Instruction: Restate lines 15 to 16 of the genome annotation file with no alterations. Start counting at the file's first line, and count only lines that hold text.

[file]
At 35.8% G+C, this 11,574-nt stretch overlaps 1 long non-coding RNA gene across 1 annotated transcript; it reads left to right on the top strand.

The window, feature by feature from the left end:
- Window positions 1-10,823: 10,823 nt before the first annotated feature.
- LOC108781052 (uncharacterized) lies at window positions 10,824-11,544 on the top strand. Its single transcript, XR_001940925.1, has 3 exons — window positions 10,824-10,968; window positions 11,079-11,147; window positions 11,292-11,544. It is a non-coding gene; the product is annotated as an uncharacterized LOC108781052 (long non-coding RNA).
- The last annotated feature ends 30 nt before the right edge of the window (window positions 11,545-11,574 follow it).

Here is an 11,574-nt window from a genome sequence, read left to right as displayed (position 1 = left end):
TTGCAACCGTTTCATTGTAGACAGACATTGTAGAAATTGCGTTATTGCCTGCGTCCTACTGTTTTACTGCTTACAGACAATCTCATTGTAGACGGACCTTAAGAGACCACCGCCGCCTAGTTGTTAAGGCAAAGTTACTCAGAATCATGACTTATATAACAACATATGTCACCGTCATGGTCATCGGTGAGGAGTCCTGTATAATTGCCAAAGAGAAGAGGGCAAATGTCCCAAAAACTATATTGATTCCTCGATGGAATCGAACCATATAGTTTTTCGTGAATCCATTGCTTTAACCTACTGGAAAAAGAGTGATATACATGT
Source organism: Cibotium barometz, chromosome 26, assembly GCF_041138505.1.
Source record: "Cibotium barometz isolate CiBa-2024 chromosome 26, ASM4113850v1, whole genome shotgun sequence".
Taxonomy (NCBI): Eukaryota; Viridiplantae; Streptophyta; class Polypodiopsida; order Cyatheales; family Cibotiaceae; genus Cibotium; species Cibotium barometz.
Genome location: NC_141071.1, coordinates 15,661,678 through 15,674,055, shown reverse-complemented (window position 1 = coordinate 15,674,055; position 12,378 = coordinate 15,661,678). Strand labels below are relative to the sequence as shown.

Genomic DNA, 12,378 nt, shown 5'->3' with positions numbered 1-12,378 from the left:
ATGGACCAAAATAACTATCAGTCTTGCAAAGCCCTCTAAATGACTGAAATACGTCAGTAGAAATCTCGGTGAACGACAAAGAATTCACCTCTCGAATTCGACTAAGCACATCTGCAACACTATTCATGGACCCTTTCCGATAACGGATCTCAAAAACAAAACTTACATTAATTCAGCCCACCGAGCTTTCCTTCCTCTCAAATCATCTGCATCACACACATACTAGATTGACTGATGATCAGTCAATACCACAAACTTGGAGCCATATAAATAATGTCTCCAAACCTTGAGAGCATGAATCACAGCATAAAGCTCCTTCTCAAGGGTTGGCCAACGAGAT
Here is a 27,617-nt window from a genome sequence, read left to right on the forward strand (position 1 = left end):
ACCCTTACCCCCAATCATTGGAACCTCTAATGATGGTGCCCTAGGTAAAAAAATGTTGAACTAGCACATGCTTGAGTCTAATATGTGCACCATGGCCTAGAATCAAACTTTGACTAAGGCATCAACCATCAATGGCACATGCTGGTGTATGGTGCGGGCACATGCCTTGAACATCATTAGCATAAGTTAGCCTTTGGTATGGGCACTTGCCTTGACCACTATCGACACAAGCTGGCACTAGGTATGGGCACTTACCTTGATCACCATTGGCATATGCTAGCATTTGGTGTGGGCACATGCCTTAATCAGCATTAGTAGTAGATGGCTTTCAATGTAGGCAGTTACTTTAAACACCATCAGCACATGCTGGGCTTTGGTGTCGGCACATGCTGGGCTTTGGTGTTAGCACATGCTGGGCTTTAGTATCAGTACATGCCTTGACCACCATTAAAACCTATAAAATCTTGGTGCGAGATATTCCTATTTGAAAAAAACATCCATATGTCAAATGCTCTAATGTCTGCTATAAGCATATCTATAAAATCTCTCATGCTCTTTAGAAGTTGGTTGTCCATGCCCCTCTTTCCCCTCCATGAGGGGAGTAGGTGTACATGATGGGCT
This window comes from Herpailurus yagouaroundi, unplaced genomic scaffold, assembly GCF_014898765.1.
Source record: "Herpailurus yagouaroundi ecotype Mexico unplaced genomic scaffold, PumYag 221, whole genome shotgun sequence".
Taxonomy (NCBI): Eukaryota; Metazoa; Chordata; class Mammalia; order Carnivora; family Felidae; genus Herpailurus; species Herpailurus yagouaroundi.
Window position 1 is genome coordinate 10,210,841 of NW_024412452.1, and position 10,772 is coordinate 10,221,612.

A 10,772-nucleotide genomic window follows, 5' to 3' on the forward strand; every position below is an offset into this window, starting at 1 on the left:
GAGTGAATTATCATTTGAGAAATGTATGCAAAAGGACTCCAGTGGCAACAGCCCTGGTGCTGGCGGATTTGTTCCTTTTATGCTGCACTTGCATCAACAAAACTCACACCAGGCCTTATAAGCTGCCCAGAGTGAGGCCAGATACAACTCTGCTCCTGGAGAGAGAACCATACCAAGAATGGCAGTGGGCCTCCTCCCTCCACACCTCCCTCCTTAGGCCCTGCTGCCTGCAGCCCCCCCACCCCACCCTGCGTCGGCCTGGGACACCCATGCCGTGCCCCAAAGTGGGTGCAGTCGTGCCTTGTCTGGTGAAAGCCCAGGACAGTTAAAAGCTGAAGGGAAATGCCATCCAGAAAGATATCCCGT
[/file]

ACCCTTACCCCCAATCATTGGAACCTCTAATGATGGTGCCCTAGGTAAAAAAATGTTGAACTAGCACATGCTTGAGTCTAATATGTGCACCATGGCCTAGAATCAAACTTTGACTAAGGCATCAACCATCAATGGCACATGCTGGTGTATGGTGCGGGCACATGCCTTGAACATCATTAGCATAAGTTAGCCTTTGGTATGGGCACTTGCCTTGACCACTATCGACACAAGCTGGCACTAGGTATGGGCACTTACCTTGATCACCATTGGCATATGCTAGCATTTGGTGTGGGCACATGCCTTAATCAGCATTAGTAGTAGATGGCTTTCAATGTAGGCAGTTACTTTAAACACCATCAGCACATGCTGGGCTTTGGTGTCGGCACATGCTGGGCTTTGGTGTTAGCACATGCTGGGCTTTAGTATCAGTACATGCCTTGACCACCATTAAAACCTATAAAATCTTGGTGCGAGATATTCCTATTTGAAAAAAACATCCATATGTCAAATGCTCTAATGTCTGCTATAAGCATATCTATAAAATCTCTCATGCTCTTTAGAAGTTGGTTGTCCATGCCCCTCTTTCCCCTCCATGAGGGGAGTAGGTGTACATGATGGGCT
This window comes from Herpailurus yagouaroundi, unplaced genomic scaffold, assembly GCF_014898765.1.